Anna Pauline “PAULI” MURRAY was an American civil rights activist born on this date, who became a lawyer, a women’s rights activist, Episcopal priest, and author. Drawn to the ministry, in 1977 Murray was the first African-American woman to be ordained as an Episcopal priest, in the first year that any women were ordained by that church.
Born in Baltimore, Maryland, Murray was virtually orphaned when young, and she was raised mostly by her maternal grandparents in Durham, North Carolina. At the age of 16, she moved to New York City to attend Hunter College, and graduated with a Bachelor of Arts degree in English in 1933. In 1940, Murray sat in the whites-only section of a Virginia bus with a friend, and they were arrested for violating state segregation laws. This incident, and her subsequent involvement with the socialist Workers’ Defense League, led her to pursue her career goal of working as a civil rights lawyer. She enrolled in the law school at Howard University, where she also became aware of sexism. She called it “Jane Crow”, alluding to the Jim Crow laws that enforced racial segregation in the Southern United States. Murray graduated first in her class, but she was denied the chance to do post-graduate work at Harvard University because of her gender. She earned a master’s degree in law at University of California, Berkeley, and in 1965 she became the first African American to receive a Doctor of Juridical Science degree from Yale Law School.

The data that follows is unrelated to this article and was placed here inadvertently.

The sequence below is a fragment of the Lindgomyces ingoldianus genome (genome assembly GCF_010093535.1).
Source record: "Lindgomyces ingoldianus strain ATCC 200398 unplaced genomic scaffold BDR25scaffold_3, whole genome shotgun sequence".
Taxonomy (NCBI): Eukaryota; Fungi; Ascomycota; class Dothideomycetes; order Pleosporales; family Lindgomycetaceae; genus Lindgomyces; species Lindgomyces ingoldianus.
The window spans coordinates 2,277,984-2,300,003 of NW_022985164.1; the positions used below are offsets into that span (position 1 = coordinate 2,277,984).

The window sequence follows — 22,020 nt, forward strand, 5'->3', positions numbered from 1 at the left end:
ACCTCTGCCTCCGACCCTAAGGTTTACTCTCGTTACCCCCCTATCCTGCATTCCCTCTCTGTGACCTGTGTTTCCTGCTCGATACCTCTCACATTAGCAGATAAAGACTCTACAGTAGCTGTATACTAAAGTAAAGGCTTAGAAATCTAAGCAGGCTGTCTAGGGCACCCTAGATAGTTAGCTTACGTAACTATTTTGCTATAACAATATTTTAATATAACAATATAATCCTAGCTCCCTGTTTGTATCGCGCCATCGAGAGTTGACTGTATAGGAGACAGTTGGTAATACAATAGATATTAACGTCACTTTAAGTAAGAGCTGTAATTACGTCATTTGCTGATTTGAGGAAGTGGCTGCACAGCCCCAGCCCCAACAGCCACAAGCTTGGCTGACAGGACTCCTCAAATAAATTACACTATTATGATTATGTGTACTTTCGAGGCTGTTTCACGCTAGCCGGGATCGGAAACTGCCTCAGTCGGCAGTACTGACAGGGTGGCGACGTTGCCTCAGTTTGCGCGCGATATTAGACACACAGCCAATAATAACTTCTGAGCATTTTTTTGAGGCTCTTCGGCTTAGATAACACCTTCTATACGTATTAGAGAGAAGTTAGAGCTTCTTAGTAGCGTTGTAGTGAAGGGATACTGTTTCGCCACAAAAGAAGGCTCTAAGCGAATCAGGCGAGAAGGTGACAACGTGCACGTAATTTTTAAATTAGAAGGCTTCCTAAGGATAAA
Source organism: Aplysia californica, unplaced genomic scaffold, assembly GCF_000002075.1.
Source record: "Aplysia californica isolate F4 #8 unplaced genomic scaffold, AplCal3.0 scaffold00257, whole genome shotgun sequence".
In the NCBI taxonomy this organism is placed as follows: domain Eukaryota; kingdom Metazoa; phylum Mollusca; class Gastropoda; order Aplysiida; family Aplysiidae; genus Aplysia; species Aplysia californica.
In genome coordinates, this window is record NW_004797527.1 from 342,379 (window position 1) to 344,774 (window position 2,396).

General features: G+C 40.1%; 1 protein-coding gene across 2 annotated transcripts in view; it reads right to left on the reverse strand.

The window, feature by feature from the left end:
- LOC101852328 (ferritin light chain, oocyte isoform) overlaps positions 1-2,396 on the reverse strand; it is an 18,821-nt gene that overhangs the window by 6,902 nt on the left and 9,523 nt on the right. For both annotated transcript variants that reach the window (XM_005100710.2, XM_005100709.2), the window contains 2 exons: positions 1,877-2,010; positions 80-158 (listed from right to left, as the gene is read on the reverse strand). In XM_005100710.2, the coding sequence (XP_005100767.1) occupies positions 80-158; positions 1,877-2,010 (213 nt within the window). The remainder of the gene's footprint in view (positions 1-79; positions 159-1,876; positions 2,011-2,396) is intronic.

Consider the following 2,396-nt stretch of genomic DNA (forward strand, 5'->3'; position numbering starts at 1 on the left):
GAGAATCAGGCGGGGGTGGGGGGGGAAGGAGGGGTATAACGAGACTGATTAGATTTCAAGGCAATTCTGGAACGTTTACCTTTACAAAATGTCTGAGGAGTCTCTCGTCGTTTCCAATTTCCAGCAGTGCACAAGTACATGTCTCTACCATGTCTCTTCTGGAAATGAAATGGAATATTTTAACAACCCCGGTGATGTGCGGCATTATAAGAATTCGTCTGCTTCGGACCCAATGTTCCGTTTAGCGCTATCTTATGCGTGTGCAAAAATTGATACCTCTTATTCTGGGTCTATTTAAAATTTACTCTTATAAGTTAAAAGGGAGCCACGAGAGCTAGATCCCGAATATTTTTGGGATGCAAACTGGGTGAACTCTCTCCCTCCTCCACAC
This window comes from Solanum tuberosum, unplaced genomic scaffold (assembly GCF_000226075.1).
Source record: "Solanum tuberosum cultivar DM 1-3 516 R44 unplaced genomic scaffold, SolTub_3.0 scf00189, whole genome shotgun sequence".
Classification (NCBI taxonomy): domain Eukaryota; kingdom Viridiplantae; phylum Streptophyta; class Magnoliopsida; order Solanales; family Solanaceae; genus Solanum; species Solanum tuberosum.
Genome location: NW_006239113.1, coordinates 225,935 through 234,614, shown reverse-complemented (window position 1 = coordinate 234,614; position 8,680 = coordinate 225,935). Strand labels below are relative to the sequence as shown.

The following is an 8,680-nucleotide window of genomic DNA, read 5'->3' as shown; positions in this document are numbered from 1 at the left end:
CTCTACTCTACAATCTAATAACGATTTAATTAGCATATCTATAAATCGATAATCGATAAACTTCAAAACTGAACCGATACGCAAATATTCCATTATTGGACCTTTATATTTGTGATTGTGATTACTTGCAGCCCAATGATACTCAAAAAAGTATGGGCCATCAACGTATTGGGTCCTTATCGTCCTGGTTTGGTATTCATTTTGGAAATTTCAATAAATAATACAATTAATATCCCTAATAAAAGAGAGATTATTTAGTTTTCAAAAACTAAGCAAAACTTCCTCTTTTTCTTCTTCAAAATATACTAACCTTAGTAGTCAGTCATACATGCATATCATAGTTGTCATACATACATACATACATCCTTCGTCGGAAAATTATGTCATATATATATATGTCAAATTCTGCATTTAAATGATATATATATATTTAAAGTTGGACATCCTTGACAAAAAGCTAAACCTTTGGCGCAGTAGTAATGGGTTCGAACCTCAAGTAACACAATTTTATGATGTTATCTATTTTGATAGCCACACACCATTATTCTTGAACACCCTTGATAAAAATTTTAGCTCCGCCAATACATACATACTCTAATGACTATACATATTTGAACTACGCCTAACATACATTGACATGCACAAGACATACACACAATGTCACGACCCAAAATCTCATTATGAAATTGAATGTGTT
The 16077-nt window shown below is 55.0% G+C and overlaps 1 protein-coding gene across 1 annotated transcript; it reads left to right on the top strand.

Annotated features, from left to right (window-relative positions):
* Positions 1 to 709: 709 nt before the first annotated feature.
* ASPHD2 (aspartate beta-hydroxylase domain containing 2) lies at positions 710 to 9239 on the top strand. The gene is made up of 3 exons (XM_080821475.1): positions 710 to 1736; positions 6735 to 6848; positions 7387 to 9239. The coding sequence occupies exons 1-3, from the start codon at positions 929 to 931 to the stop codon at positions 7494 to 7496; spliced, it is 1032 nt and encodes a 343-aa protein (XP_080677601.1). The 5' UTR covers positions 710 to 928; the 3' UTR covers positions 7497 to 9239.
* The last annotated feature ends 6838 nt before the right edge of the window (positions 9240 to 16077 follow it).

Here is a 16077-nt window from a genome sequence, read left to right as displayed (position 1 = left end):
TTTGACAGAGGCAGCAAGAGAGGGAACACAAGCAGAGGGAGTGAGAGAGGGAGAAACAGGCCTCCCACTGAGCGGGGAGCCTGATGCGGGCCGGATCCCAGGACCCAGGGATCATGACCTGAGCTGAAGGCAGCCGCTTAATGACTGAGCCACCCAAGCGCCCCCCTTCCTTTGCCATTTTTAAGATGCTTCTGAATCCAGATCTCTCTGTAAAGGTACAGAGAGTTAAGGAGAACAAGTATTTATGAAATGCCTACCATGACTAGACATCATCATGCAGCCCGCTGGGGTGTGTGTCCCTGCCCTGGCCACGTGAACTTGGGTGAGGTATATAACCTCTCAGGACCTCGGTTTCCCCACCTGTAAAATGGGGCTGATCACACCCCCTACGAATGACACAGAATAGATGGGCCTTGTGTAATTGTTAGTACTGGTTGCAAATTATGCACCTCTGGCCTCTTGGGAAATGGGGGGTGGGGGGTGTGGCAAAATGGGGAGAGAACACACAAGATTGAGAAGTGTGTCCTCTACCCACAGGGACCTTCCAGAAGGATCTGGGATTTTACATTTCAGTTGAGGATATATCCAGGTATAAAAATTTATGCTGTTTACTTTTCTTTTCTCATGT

As a lawyer, Murray argued for civil rights and women’s rights. National Association for the Advancement of Colored People (NAACP) Chief Counsel Thurgood Marshall called Murray’s 1950 book, States’ Laws on Race and Color, the “bible” of the civil rights movement. Murray served on the 1961–1963 Presidential Commission on the Status of Women, being appointed by John F. Kennedy. In 1966 she was a co-founder of the National Organization for Women. Ruth Bader Ginsburg named Murray as a coauthor of a brief on the 1971 case Reed v. Reed, in recognition of her pioneering work on gender discrimination. This case articulated the “failure of the courts to recognize sex discrimination for what it is and its common features with other types of arbitrary discrimination.” Murray held faculty or administrative positions at the Ghana School of Law, Benedict College, and Brandeis University.
In 1973, Murray left academia for activities associated with the Episcopal Church. She became an ordained priest in 1977, among the first generation of women priests. Murray struggled in her adult life with issues related to her sexual and gender identity, describing herself as having an “inverted sex instinct”. She had a brief, annulled marriage to a man and several deep relationships with women. In her younger years, she occasionally had passed as a teenage boy. A number of scholars, including a 2017 biographer, have retroactively classified her as transgender. In addition to her legal and advocacy work, Murray published two well-reviewed autobiographies and a volume of poetry. Her volume of poetry, Dark Testament, was republished in 2018.